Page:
Capitol siege’s fallout: Resignations, deaths, condemnations

A fifth person, a police officer, has died from injuries incurred when President Donald Trump’s supporters stormed the United States Capitol, as the fallout from the violent siege forces hard questions about the defeated president’s remaining days in office.

Meanwhile, a steady stream of Trump administration officials are resigning in protest against the insurrection, as others wrestling with the stay-or-go question conclude that they owe it to the public to see things through to the end.

After initial denial, Mr. Trump finally acknowledged on Thursday the grim reality facing the nation after the orderly transition of presidential power was disrupted, releasing a video from the White House condemning the violence carried out in his name a day earlier. Then, for the first time on camera, he admitted his presidency would soon end – though he declined to mention President-elect Joe Biden by name or explicitly state he had lost.

“A new administration will be inaugurated on Jan. 20,” Mr. Trump said in the video. “My focus now turns to ensuring a smooth, orderly and seamless transition of power. This moment calls for healing and reconciliation.”

The Capitol Police said in a statement that Officer Brian D. Sicknick was injured “while physically engaging with protesters” during the Wednesday riot. 

Is this America? A breach in peaceful transition of power.

During the melee, Mr. Sicknick was hit in the head with a fire extinguisher, two law enforcement officials said. The officials could not discuss the ongoing investigation publicly and spoke to The Associated Press on condition of anonymity.

The rampage that has shocked the world and left the country on edge forced the resignations of three top Capitol security officials over the failure to stop the breach. It led lawmakers to demand a review of operations and an FBI briefing over what they called a “terrorist attack.” And it is prompting a broader reckoning over Mr. Trump’s tenure in office and what comes next for a torn nation.

Meanwhile, with less than two weeks left before Mr. Biden’s inauguration, Mr. Trump’s education and transportation secretaries, his acting chairman of the White House Council of Economic Advisers, and deputy national security adviser are among at least nine senior administration officials who have announced their resignations since Wednesday’s attack.

Serving under Mr. Trump has been a test for many aides who have abided some of the president’s most provocative actions, including his embrace of authoritarians, a habit of coarsely belittling political adversaries, and the ease and frequency with which he’s deployed falsehoods for personal benefit.

But Mr. Trump’s behavior in a few harrowing hours on Wednesday – first by egging on his supporters to demand Congress subvert the election and later declining to condemn the day’s violence – was a line too far for several high-profile officials serving the president.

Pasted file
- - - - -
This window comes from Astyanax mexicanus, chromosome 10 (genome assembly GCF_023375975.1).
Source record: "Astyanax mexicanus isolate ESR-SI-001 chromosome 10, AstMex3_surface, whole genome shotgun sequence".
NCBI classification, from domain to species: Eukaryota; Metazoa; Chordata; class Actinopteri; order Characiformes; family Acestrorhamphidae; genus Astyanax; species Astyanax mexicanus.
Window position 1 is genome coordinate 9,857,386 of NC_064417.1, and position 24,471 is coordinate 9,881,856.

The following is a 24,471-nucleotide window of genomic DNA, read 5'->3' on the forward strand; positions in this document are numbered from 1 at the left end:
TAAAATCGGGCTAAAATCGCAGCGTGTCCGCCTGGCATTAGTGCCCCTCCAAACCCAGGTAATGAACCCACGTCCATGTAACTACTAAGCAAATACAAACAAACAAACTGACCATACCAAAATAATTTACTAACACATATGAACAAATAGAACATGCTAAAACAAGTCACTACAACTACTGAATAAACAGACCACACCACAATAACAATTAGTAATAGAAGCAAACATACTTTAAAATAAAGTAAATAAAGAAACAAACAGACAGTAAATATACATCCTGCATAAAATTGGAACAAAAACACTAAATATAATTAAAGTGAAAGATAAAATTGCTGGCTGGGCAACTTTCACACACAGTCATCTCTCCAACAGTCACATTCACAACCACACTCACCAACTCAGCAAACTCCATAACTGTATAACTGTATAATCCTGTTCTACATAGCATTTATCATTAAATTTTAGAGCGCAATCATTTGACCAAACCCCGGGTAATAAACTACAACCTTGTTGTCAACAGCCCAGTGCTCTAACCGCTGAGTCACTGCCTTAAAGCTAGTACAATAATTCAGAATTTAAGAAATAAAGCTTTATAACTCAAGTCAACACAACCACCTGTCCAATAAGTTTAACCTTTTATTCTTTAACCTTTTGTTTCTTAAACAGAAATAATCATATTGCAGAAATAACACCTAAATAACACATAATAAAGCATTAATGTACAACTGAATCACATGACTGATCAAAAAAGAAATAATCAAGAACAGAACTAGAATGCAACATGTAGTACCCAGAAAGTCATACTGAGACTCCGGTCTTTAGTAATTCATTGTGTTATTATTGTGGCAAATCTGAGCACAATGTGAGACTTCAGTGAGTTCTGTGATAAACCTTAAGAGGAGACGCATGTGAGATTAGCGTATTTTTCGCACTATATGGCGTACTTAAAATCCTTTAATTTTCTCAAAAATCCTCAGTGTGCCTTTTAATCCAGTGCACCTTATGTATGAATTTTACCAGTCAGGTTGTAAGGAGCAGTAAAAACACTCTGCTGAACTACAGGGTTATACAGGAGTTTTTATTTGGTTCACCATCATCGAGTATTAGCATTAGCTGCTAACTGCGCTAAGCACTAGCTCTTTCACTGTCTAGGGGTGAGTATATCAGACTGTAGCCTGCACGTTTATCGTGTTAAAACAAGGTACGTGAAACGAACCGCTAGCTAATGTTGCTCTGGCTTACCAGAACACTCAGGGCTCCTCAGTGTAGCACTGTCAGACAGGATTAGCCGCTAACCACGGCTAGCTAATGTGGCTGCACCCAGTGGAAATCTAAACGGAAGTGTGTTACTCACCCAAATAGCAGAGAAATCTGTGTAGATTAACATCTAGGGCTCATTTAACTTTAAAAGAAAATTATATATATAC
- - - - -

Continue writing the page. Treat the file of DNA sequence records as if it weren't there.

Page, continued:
Some of Mr. Trump’s critics don’t give those in the early-exit caucus much credit for walking away from their jobs with less than two weeks left in the administration, seeing it as little more than a face-saving effort.

“Nobody is fooled by these last-second, come-to-Jesus conversions,” said Rick Wilson, co-founder of the Lincoln Project, a group of Republicans fiercely critical of Mr. Trump.

The president’s video Thursday – which was released upon his return to Twitter after his account was restored – was a complete reversal from the one he put out just 24 hours earlier in which he said to the violent mob: “We love you. You’re very special.” His refusal to condemn the violence sparked a firestorm of criticism and, in the new video, he at last denounced the demonstrators’ “lawlessness and mayhem.”

Aides said the video was also meant to slow the mass exodus of staffers and ward off potential legal trouble for Mr. Trump once he leaves office; White House counsel Pat Cipollone has repeatedly warned the president that he could be deemed responsible for inciting Wednesday’s violence.

Lawmakers from both parties pledged to investigate and questioned whether a lack of preparedness by law enforcement allowed a mob to occupy and vandalize the building. The Pentagon and Justice Department had been rebuffed when they offered assistance.

Education Secretary Betsy DeVos and Transportation Secretary Elaine Chao on Thursday became the highest-ranking administration officials to resign over the pro-Trump insurrection. In a statement, Ms. Chao, who is married to Senate GOP leader Mitch McConnell, said the violent attack on the Capitol “has deeply troubled me in a way that I simply cannot set aside.”

Ms. DeVos, in her resignation letter, cast blame on the president for inciting the mob. “There is no mistaking the impact your rhetoric had on the situation, and it is the inflection point for me,” she wrote.

Mick Mulvaney, the U.S. special envoy to Northern Ireland and a former White House chief of staff, said there was a lot of “soul searching” going on at the White House as he announced his own resignation from the administration.

“A lot of folks are wondering if I do resign today, who’s going to take my place and will it make it better or will it make it worse,” Mulvaney said in a CNBC interview.

Lawmakers on both sides of the aisle said they hoped Trump would be surrounded by capable advisers in the final days of his time in office.

Sen. Joe Manchin, a West Virginia Democrat, on Thursday urged “the good men and women honorably serving at all levels of the federal government to please stay at their post for the protection of our democracy.”


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